Featured Stories

Other Pamplin Media Group sites

Columbia Riverkeeper: Coal project's review was blocked by feds

Environmental group obtains documents from Army Corps of Engineers after legal battle

Photo Credit: AMBRE ENERGY - A map shows the planned coal transport activities proposed by Ambre Energy at the Port of Morrow. The proposed project was halted, but Columbia Riverkeeper says the proper environmental review was never completed.

Columbia Riverkeeper said Friday, Nov. 21, that interagency documents it received from the U.S. Army Corps of Engineers about a coal export project indicate a full environmental review of the project was warranted.

Columbia Riverkeeper is an environmental advocacy organization focused on issues that affect the Columbia River.

After reviewing documents pertaining to an application to build a dock at the Port of Morrow near Boardman, where Ambre Energy planned to transload coal, the environmental organization said an environmental impact statement should have been completed.

A point of contention between the Corps and Columbia Riverkeeper is a letter drafted from a staff member at the Corps' Portland District, which suggested an EIS was necessary.

The letter was drafted by a staff member for review, but never sent.

The letter to Coyote Island Terminal LLC reads, "I have determined that [Department of the Army] authorization of the proposed terminal would be a major Federal action likely to significantly affect the quality of the human environment, and therefore requires preparation of an Environmental Impact Statement (EIS) pursuant to the National Environmental Policy Act."

The letter bears John Eisenhauer's name at the top. Eisenhauer was a colonel with the Corps at the time it was considering the application. He has since retired.

Eisenhauer said Sunday, after the Spotlight's initial report appeared online Friday, that the letter was not drafted by him and was never disseminated.

According to Eisenhauer, the letter was vetted by district officials in Portland and with other officials in the Corps' headquarters in Washington, D.C. and it was determined that "the process was not mature enough at that time to shift to an EIS.”

"The decision was made to continue with the environmental assessment process,” Eisenhauer said Monday.

He said the Corps' responsibility was only to consider the dock construction.

“The scope of analysis that was considered in that draft was far too comprehensive for the permit we were considering per 33CFR, part 325, appendix B,” Eisenhauer said.

Columbia Riverkeeper submitted a Freedom of Information Act request for documents related to the Morrow Pacific project in 2012.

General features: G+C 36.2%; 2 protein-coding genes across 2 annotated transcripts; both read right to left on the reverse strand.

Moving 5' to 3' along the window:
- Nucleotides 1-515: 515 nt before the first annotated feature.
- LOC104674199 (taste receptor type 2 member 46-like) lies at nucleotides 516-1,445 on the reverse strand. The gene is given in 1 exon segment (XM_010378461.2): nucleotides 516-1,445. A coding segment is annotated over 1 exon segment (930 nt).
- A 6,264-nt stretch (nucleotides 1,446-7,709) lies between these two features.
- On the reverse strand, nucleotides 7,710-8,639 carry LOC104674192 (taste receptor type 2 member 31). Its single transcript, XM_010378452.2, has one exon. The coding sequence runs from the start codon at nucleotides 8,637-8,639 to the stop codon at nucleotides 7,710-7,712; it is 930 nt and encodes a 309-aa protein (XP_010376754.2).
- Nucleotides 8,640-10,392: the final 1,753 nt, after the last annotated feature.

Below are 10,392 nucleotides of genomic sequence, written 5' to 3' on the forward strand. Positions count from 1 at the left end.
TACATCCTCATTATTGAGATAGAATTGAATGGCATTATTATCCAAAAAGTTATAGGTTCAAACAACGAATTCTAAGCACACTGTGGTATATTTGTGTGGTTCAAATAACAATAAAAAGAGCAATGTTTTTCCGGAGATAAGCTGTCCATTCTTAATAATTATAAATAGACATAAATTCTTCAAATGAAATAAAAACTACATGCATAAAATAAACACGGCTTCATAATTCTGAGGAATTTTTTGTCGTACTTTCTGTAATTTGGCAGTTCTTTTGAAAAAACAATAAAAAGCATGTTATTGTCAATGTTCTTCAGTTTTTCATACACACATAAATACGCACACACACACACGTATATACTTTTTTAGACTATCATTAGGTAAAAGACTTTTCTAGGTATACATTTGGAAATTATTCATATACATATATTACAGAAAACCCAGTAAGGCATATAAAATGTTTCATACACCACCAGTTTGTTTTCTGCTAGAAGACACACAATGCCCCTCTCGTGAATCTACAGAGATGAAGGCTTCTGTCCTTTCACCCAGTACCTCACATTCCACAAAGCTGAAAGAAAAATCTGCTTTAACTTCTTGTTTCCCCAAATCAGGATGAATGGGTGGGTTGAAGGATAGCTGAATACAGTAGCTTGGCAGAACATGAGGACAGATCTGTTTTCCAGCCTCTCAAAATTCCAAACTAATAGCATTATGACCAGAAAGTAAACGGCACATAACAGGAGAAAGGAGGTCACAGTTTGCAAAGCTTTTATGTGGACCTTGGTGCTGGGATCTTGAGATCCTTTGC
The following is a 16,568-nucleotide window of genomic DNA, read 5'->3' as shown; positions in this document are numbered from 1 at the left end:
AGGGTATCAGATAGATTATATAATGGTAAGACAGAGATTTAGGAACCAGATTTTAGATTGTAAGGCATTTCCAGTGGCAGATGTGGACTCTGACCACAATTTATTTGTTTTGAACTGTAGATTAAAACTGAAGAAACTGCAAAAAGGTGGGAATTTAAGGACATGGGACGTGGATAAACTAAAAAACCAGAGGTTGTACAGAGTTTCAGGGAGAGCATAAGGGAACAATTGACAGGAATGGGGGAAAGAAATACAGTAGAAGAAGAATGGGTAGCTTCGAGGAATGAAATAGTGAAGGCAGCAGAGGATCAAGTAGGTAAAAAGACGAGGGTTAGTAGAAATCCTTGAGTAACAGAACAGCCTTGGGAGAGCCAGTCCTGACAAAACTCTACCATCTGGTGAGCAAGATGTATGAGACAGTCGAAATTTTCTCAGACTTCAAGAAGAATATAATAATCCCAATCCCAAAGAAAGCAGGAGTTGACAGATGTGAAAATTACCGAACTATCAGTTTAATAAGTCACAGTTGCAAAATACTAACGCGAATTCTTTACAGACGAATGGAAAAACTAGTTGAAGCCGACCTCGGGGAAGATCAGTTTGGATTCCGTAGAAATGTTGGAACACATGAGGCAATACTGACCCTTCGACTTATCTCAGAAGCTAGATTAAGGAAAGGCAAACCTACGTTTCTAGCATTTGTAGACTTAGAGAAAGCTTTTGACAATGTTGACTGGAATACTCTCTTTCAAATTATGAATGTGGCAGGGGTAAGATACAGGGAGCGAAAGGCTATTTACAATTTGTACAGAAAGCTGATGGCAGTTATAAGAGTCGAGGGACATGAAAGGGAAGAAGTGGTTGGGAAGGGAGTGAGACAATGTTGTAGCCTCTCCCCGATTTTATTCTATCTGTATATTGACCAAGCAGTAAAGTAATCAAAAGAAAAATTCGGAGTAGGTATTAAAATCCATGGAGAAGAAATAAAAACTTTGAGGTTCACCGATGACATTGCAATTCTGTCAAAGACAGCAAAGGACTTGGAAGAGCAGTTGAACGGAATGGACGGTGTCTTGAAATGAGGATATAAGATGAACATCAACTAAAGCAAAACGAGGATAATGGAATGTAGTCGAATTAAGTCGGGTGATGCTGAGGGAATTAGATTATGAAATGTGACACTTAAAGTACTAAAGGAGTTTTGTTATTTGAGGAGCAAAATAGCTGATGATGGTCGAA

The Corps withheld key documents from the organization.

On Aug. 14, a federal judge ordered the Corps to release all information about the project to the environmental watchdog group.

In addition to Columbia Riverkeeper's suggestion for a full environmental review, Gov. John Kitzhaber advocated for a "programmatic and comprehensive environmental impact statement under the National Environmental Policy Act."

While many have suggested a full EIS be done, others are applauding the Corps.

“We commend the Corps of Engineers for acting in accordance with the law, and for ensuring a timely review process in the face of those who would like to politicize the issue," Kathryn Stenger, spokeswoman for the Alliance for Northwest Jobs and Exports, stated in a news release. "These terminals will expand trade and grow our export capacity, and that’s good for the entire region. Moreover, study after study has demonstrated that these terminals would be in compliance with the rigorous environmental standards of the Northwest.”

Brett VandenHeuvel, executive director of Columbia Riverkeeper, said the Corps' decision to complete an environmental assessment rather than a full EIS meant the full scope of impacts from the coal project were not researched.

“There's no public hearings, there's no comments, they just issue the decision and then write a document explaining why," VandenHeuvel said by phone Friday. "It's a big difference. It's not just an exercise in paperwork. The purpose of doing an EIS is to disclose to the public what the impacts are … and what's really going on."

Ambre Energy's application for the dock at the Port of Morrow was rejected by the Oregon Department of State Lands in August. The DSL decision was appealed by Ambre Energy, the Port of Morrow and the state of Wyoming, although Wyoming's appeal was rejected for lack of standing.

If the appeal of DSL's decision is successful and Ambre Energy is granted a permit, it could be challenged on the basis of an incomplete environmental review, VandenHeuvel said.

This story has been edited to reflect new information Add a comment